NTSB Identification: CEN10LA489
14 CFR Part 91: General Aviation
Accident occurred Thursday, August 19, 2010 in Justin, TX
Probable Cause Approval Date: 10/17/2011
Aircraft: MEYERS INDUSTRIES INC 200C, registration: N189M
Injuries: 1 Uninjured.

NTSB investigators may not have traveled in support of this investigation and used data provided by various sources to prepare this aircraft accident report.

The pilot departed with full fuel tanks on a long cross-country flight. As the pilot approached his destination airport, he initiated a rapid descent by reducing the throttle to idle and lowering the nose of the airplane. At some point, the engine stopped producing power, but the pilot didn't realize this until he was on approach to the airport because the propeller was windmilling and he was wearing a noise-cancelling headset. The pilot was unable to restart the engine or maintain altitude. As the airplane glided toward the airport, the pilot realized that the gear warning horn had not activated when he pulled the throttle to idle and had to quickly extend the landing gear manually. The pilot was unable to fully extend the gear and landed short of the runway in a pasture. The nosewheel struck a hole and separated from the airframe and the left main gear collapsed, resulting in substantial damage to the airframe. The airplane came to rest upright with the left wing tip on the ground. The propeller, left wing tip, and the leading edge of the left wing were also damaged; however, the four wing fuel tanks were not breached. The right outboard fuel tank was found empty, the right inboard fuel tank was 3/4 full, the left inboard tank was full, and the left outboard tank was 3/4 full. The fuel selector was found set to the right outboard tank position. The pilot stated that the fuel selector was set to the left inboard tank (which he estimated had 15 minutes of fuel remaining) when the engine quit and he had switched to a full tank to try and restart the engine. He said that even though the outboard fuel tanks looked empty after the accident he still had about 1.5 hours of fuel remaining and that he did not run any of the tanks out of fuel. A postaccident examination of the fuel system, ignition, and throttle assemblies revealed no mechanical deficiencies.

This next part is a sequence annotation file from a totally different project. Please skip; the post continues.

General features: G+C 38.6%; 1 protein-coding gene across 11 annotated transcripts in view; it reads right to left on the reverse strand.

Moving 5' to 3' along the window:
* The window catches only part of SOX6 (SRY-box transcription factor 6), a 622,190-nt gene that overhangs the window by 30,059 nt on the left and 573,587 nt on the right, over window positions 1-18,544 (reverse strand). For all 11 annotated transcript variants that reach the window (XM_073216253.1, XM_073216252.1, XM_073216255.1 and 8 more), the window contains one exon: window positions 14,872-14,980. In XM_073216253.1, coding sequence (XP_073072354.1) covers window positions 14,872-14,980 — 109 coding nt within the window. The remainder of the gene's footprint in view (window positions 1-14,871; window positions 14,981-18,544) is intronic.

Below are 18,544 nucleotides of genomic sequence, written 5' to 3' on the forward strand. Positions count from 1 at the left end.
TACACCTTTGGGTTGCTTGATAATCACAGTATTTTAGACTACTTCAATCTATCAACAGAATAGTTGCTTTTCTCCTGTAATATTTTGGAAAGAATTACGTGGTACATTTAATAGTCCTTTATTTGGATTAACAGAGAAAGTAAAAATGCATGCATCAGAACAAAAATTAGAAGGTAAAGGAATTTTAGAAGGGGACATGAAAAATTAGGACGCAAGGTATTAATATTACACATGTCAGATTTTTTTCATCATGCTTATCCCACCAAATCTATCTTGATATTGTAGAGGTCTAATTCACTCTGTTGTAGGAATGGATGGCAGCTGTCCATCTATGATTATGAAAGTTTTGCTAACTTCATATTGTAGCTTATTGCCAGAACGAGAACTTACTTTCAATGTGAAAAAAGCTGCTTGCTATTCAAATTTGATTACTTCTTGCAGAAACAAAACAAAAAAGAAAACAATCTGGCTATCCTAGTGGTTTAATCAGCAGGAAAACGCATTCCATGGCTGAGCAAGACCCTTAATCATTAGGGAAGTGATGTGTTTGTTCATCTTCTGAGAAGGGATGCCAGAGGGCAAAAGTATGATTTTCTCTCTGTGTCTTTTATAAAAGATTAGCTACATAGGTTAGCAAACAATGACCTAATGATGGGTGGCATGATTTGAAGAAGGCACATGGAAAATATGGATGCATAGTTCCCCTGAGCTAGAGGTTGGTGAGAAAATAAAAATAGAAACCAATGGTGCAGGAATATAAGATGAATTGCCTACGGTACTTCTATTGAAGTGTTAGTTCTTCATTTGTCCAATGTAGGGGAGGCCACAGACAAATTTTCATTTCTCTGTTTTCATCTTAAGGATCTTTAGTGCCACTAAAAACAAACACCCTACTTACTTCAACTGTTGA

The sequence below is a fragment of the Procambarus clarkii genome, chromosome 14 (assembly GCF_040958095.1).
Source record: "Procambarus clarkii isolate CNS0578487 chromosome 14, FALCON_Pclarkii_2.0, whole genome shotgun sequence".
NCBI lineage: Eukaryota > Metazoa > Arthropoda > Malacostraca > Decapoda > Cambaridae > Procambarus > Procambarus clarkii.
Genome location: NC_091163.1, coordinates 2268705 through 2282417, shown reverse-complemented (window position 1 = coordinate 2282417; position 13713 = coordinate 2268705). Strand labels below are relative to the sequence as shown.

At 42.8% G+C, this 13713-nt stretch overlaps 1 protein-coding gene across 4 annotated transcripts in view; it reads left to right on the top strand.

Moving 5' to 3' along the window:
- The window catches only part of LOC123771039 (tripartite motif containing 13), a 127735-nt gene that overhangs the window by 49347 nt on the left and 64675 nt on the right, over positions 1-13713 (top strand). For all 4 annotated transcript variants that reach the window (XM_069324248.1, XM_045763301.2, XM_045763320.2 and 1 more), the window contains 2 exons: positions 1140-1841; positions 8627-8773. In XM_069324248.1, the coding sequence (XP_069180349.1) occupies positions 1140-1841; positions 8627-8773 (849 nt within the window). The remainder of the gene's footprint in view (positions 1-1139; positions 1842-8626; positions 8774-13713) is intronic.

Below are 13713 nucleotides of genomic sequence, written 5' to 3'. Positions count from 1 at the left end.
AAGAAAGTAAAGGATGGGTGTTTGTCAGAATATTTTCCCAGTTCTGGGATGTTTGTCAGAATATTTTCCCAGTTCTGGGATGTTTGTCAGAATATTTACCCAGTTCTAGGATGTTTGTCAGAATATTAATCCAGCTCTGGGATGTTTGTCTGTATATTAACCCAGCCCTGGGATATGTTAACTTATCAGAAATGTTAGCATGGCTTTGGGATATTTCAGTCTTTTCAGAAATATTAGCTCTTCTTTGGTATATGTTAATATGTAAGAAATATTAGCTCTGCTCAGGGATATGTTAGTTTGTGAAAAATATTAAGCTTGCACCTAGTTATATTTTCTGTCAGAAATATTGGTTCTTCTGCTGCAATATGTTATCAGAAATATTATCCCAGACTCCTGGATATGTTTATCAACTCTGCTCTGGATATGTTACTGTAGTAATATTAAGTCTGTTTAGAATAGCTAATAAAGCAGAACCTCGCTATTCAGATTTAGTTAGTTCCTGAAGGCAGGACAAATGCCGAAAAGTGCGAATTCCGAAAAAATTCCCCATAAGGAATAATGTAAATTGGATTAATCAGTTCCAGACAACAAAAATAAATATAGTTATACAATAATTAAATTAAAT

The National Transportation Safety Board determines the probable cause(s) of this accident to be:

A total loss of engine power due to fuel starvation as a result of the pilot's improper fuel management.

Full narrative available

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